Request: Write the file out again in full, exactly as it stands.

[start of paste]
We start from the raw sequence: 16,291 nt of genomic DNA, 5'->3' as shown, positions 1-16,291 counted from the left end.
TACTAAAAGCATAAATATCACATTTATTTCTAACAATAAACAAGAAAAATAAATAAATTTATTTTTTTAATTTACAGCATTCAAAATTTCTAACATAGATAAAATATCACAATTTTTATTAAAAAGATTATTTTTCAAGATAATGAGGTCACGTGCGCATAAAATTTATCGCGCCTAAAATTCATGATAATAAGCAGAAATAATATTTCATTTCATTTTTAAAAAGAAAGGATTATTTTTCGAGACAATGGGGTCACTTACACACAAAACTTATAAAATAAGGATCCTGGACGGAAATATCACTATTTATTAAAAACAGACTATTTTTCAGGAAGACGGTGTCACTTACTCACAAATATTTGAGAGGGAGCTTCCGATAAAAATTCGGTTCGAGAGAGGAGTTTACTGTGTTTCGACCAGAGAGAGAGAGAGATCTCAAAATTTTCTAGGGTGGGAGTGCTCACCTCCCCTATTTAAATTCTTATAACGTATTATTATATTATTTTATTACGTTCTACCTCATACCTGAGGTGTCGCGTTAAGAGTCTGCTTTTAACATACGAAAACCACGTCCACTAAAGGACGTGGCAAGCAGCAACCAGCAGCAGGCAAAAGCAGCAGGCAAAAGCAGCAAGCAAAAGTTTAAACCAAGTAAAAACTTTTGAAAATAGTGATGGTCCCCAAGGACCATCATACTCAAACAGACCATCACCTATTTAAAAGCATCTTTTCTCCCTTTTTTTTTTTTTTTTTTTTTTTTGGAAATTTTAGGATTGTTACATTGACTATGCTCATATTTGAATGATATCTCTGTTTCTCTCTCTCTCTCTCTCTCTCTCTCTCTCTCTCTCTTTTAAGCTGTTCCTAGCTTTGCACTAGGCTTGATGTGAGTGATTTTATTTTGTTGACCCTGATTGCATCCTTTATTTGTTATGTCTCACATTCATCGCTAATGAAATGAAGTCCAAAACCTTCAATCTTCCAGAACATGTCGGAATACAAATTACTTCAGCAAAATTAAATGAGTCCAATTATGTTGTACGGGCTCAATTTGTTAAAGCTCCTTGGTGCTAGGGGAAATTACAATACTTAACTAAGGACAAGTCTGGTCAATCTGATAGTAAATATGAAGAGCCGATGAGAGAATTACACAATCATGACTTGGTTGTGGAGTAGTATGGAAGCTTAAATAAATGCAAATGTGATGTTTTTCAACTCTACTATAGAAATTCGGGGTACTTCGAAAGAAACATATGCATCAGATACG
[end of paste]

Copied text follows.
We start from the raw sequence: 16,291 nt of genomic DNA, 5'->3' as shown, positions 1-16,291 counted from the left end.
TACTAAAAGCATAAATATCACATTTATTTCTAACAATAAACAAGAAAAATAAATAAATTTATTTTTTTAATTTACAGCATTCAAAATTTCTAACATAGATAAAATATCACAATTTTTATTAAAAAGATTATTTTTCAAGATAATGAGGTCACGTGCGCATAAAATTTATCGCGCCTAAAATTCATGATAATAAGCAGAAATAATATTTCATTTCATTTTTAAAAAGAAAGGATTATTTTTCGAGACAATGGGGTCACTTACACACAAAACTTATAAAATAAGGATCCTGGACGGAAATATCACTATTTATTAAAAACAGACTATTTTTCAGGAAGACGGTGTCACTTACTCACAAATATTTGAGAGGGAGCTTCCGATAAAAATTCGGTTCGAGAGAGGAGTTTACTGTGTTTCGACCAGAGAGAGAGAGAGATCTCAAAATTTTCTAGGGTGGGAGTGCTCACCTCCCCTATTTAAATTCTTATAACGTATTATTATATTATTTTATTACGTTCTACCTCATACCTGAGGTGTCGCGTTAAGAGTCTGCTTTTAACATACGAAAACCACGTCCACTAAAGGACGTGGCAAGCAGCAACCAGCAGCAGGCAAAAGCAGCAGGCAAAAGCAGCAAGCAAAAGTTTAAACCAAGTAAAAACTTTTGAAAATAGTGATGGTCCCCAAGGACCATCATACTCAAACAGACCATCACCTATTTAAAAGCATCTTTTCTCCCTTTTTTTTTTTTTTTTTTTTTTTTGGAAATTTTAGGATTGTTACATTGACTATGCTCATATTTGAATGATATCTCTGTTTCTCTCTCTCTCTCTCTCTCTCTCTCTCTCTCTCTCTTTTAAGCTGTTCCTAGCTTTGCACTAGGCTTGATGTGAGTGATTTTATTTTGTTGACCCTGATTGCATCCTTTATTTGTTATGTCTCACATTCATCGCTAATGAAATGAAGTCCAAAACCTTCAATCTTCCAGAACATGTCGGAATACAAATTACTTCAGCAAAATTAAATGAGTCCAATTATGTTGTACGGGCTCAATTTGTTAAAGCTCCTTGGTGCTAGGGGAAATTACAATACTTAACTAAGGACAAGTCTGGTCAATCTGATAGTAAATATGAAGAGCCGATGAGAGAATTACACAATCATGACTTGGTTGTGGAGTAGTATGGAAGCTTAAATAAATGCAAATGTGATGTTTTTCAACTCTACTATAGAAATTCGGGGTACTTCGAAAGAAACATATGCATCAGATACG